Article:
You don’t have to be a victim of domestic violence
One out of four women will be the victim of domestic violence at some point during their lifetime.
Domestic violence can take many forms: it involves using intimidation and threats or violent behavior to gain power and control over another person. Usually the abusive person is a male and women are often the victims. However, domestic violence also occurs against males. Child abuse, elder abuse and sibling abuse are also considered domestic violence.
If you have questions about domestic abuse and your personal situation, contact your Novant Health doctor, a local battered-women's shelter, or call the National Domestic Violence Hotline toll-free at:
Psychological consequences for victims of intimate partner violence can include depression, suicidal thoughts and attempts, lowered self-esteem, alcohol and other drug abuse as well as post-traumatic stress disorder.
Because verbal and emotional abuse often take place before physical violence, you should be aware of warning signs that include extreme jealousy, possessiveness, a bad temper, unpredictability, cruelty to animals and verbal abusiveness.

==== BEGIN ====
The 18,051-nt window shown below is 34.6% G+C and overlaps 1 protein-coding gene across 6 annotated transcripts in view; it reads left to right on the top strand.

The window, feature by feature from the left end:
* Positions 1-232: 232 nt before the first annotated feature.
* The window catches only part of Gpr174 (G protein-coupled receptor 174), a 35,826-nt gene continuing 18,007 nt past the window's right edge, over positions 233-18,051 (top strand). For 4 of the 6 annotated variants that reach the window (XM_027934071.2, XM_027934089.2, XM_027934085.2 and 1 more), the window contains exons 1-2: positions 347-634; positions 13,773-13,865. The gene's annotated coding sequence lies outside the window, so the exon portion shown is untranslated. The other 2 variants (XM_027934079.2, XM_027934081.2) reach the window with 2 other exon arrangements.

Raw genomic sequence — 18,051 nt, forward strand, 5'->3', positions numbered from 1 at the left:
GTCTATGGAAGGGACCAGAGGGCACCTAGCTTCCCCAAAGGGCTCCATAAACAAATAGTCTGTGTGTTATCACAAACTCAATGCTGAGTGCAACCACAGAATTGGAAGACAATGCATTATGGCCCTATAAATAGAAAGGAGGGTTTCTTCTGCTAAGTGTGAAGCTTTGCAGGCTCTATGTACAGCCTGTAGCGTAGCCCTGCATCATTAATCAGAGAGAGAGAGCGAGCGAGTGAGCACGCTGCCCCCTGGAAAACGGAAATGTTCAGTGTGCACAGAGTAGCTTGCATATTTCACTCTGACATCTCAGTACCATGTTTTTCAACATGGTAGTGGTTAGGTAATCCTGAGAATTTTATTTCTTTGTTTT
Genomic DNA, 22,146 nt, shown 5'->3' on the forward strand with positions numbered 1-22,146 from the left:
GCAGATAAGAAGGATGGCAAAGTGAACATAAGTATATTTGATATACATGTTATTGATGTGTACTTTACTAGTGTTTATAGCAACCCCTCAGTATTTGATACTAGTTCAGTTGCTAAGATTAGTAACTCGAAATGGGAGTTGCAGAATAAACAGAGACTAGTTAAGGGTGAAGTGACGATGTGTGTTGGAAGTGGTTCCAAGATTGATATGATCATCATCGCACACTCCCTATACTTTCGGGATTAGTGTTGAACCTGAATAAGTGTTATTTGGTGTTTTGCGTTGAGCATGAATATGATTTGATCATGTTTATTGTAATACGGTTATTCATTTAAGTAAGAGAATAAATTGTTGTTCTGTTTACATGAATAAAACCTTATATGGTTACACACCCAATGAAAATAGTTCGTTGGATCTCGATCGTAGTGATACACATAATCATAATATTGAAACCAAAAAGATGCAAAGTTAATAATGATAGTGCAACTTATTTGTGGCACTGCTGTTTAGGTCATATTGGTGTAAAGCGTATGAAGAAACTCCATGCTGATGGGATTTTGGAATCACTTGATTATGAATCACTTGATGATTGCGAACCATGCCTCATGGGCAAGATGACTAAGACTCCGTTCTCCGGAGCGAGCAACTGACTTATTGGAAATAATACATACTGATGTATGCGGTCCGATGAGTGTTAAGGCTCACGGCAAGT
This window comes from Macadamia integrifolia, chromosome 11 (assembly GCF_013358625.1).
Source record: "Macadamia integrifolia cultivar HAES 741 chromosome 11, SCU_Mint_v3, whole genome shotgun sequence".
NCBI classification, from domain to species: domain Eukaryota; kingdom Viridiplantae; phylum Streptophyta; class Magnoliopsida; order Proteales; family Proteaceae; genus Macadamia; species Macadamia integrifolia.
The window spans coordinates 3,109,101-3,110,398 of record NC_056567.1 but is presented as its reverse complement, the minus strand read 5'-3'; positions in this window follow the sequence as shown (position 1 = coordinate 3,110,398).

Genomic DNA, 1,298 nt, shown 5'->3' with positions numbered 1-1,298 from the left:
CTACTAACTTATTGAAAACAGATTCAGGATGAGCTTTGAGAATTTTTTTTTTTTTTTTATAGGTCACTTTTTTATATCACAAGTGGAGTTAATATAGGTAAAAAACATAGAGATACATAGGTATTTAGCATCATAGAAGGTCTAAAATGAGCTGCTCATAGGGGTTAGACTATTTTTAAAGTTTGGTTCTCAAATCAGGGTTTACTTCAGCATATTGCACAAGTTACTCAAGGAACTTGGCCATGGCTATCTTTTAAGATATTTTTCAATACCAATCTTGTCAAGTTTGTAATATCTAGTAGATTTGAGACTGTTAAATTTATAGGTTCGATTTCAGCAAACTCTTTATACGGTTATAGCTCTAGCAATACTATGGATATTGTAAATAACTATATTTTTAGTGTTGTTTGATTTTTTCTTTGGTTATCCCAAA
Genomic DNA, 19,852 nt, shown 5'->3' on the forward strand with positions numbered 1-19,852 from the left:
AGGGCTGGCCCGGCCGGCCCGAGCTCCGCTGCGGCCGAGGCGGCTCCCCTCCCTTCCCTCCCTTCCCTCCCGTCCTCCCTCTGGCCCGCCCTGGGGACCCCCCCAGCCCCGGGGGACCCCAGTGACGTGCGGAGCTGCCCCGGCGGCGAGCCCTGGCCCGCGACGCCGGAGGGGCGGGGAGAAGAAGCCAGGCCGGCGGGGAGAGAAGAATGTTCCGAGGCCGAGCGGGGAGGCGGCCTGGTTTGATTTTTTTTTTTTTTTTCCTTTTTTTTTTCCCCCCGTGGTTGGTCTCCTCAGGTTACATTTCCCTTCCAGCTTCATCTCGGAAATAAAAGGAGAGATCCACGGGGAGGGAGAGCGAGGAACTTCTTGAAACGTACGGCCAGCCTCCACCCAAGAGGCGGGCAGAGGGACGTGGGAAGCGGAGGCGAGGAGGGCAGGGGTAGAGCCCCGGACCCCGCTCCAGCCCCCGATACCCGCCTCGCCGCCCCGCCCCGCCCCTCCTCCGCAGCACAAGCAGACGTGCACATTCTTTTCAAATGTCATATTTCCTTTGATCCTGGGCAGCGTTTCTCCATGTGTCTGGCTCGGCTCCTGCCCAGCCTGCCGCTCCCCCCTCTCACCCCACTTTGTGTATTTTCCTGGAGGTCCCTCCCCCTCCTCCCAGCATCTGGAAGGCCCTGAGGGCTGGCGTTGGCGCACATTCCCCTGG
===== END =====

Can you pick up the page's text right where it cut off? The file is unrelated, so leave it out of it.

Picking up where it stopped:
The National Coalition Against Domestic Violence urges women in abusive relationships to create a safety plan. The following plan may help you in difficult situations:
- Find a safe place to go in your home if an argument begins. Avoid rooms without an exit and rooms with potential dangers, such as a kitchen.
- Know who to contact in a crisis and establish a code word or sign among trusted family or friends to let them know you need help.
- Memorize all important phone numbers.
- Always keep money and change with you.
- Keep important papers and documents in a place you can easily access, if necessary, including Social Security cards, birth certificates, marriage license, checkbook, charge cards, bank statements, health insurance cards and any records of past abuse, including photographs and police reports.
If you are suffering from domestic violence, you are not alone. Remember that help is available and you have the right to live without fear and violence. Without help, abuse will continue and place you at risk for serious harm.